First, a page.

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Confessions of a GP

Life, Death and Earwax

2010
By
Dr. Benjamin Daniels

Reviewed by Mira de Vries

Benjamin Daniels (a pseudonym) aspires to be for general practice what James Herriot was for veterinary medicine. He sketches his alleged experiences and ponderings while working as a family physician in an unnamed city in Great Britain.

Non-Brits may take a few chapters to get the knack of the British terminology. For instance, surgery is not an operation but a doctor's office or clinic. A&E is the emergency room, and Zinner frames are the wheeled racks used by people who are infirm as a walking aid. Although the British National Health Service is a unique system, we can surely all identify with annoyance at the bureaucracy it engenders.

Usually when physicians write for a lay readership, they either cram in too much medical jargon, or they talk down to their readers as though addressing children. Daniels makes neither of these mistakes. His writing is direct like talking to a friend. A few of his stories feel suspiciously familiar; they are borrowed from the humor sites circulating on the Internet or have been adapted from news items in the media, but the vast majority seem familiar only because they reflect human nature. He writes "Paid considerably less than us, [nurses] do a lot of the work and basically earn the GPs their big salaries." Perhaps the author is really a nurse, or a lay writer. The book is none the less entertaining.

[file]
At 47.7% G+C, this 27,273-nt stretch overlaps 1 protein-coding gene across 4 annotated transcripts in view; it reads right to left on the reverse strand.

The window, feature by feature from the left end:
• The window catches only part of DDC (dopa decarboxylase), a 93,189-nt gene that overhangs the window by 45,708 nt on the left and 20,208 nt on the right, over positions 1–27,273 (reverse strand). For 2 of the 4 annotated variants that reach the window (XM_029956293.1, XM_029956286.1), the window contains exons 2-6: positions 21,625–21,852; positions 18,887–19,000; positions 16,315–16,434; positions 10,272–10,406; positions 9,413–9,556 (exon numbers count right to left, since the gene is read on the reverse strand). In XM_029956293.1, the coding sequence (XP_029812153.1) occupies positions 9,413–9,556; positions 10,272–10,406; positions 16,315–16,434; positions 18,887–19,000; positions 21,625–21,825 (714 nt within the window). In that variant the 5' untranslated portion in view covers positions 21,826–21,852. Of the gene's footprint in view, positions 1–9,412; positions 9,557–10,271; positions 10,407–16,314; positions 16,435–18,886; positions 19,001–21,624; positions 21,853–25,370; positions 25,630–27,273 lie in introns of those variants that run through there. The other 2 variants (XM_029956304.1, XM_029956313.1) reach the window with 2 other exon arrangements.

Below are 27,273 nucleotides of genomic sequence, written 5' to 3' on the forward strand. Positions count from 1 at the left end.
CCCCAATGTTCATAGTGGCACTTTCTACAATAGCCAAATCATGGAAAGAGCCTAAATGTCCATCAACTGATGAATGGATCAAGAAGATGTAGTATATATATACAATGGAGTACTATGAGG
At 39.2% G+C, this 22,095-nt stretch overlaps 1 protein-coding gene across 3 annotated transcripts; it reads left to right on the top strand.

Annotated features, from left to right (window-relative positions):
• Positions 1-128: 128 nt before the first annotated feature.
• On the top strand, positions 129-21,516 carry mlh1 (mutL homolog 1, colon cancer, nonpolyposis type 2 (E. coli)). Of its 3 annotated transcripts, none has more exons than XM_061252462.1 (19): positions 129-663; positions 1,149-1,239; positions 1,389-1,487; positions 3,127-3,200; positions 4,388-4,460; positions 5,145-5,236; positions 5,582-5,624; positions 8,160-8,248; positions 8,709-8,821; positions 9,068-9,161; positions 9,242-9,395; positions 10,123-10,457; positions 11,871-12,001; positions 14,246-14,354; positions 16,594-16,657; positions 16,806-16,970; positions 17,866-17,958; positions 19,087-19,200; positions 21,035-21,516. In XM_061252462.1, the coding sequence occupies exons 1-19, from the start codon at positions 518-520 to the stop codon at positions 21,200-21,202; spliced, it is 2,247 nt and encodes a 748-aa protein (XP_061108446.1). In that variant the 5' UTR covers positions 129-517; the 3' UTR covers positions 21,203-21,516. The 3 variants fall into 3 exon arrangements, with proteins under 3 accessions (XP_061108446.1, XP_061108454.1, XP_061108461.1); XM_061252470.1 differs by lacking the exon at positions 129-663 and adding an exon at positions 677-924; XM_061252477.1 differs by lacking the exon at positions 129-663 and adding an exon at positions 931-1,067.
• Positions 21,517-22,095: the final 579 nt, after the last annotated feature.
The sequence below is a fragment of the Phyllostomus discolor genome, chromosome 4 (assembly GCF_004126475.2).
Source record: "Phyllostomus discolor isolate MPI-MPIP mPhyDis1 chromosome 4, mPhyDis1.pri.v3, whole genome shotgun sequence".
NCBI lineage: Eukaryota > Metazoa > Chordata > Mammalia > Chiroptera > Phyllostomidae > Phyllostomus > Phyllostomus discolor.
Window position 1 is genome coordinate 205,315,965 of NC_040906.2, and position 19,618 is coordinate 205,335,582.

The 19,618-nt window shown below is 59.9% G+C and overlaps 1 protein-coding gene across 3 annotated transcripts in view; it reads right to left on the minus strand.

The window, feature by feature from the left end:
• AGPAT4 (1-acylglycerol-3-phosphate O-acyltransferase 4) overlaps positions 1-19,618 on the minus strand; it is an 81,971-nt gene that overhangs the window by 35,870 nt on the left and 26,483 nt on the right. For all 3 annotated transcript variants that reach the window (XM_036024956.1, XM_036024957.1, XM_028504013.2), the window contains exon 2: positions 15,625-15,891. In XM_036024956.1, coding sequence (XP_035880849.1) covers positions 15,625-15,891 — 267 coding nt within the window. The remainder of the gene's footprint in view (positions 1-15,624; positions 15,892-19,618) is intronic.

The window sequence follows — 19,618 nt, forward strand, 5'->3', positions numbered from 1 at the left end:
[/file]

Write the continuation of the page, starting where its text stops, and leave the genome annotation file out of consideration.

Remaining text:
With its whimsical style, easy language, and short chapters -- many no more than two pages -- this book is ideal for a family physician's waiting room. The doctor need not worry about his patients encountering dissident views in it. Daniels uses not a word or letter that deviates from received medical dogma.

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